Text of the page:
EDiMA > News > #Getthefacts before the copyright vote on 12 September

#Getthefacts before the copyright vote on 12 September

On 12 September MEPs will vote on amendments to the JURI Committee’s report on the Directive on copyright in the Digital Single Market. Ahead of the vote, EDiMA would like to provide insight into how certain proposals under Article 13 function in reality, and some examples of how both Articles 11 and 13 will inevitably impact the different ways users engage with content online.

Click Below to Get the facts on:

  1. Error rates in content filtering technologies
  2. Cost of filtering technology
  3. Sharing holiday pictures under Article 13
  4. Sharing festival videos under Article 13
  5. Sharing football selfies under Article 13
  6. Sharing family events online under Article 13
  7. Posting memes under Article 13
  8. Sharing ceremonies under Article 13
  9. Uploading clips of school plays under Article 13
  10. Sharing news articles under Article 11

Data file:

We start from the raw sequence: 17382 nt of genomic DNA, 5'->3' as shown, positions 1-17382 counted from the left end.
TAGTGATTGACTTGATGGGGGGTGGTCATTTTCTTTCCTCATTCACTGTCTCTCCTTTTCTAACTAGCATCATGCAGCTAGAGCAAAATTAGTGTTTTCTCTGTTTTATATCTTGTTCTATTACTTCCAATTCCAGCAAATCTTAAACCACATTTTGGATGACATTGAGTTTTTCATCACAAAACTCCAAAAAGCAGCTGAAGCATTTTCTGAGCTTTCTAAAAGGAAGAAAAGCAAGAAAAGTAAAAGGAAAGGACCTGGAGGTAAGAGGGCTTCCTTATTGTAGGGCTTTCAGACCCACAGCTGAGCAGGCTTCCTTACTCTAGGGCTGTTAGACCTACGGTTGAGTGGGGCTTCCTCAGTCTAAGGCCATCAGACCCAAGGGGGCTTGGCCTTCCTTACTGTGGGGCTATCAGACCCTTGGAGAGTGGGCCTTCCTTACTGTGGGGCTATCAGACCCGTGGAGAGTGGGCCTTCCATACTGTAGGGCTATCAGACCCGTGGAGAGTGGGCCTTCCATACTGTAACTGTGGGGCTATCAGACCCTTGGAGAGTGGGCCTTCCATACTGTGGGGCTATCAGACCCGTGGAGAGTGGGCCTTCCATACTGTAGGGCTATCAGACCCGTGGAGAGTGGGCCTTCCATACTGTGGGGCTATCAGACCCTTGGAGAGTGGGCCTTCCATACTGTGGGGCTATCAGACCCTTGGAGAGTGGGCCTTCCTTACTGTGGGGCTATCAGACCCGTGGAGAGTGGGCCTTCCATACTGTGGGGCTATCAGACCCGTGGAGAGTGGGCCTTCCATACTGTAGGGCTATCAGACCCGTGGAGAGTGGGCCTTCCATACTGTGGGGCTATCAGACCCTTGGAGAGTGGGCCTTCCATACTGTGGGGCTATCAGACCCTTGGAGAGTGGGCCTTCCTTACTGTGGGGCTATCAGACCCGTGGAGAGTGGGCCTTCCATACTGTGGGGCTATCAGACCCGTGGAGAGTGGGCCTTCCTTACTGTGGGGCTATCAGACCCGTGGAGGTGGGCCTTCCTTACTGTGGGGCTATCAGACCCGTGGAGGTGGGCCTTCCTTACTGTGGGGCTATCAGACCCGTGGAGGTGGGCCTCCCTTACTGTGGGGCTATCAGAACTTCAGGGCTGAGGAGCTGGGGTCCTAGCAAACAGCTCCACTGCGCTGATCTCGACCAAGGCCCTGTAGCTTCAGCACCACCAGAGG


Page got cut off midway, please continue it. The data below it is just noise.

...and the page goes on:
1. Error rates in content filtering technologies

Did you know that automatic filter software often gets it wrong?

For example, in 2016, a photo of one of Copenhagen’s most-visited tourist attractions, the world-famous Little Mermaid statue was censored on Facebook due to nudity.

Filters have incorrectly flagged lots of user uploads as copyright-infringements in the past. White noise, birds chirping and cats purring have all been victims of the filters errors.

Even the best filtering software is prone to errors and often leads to censorship in situations that are perfectly allowed. At the moment the filters flag the content but the proposed law would turn this into a pre-upload filter.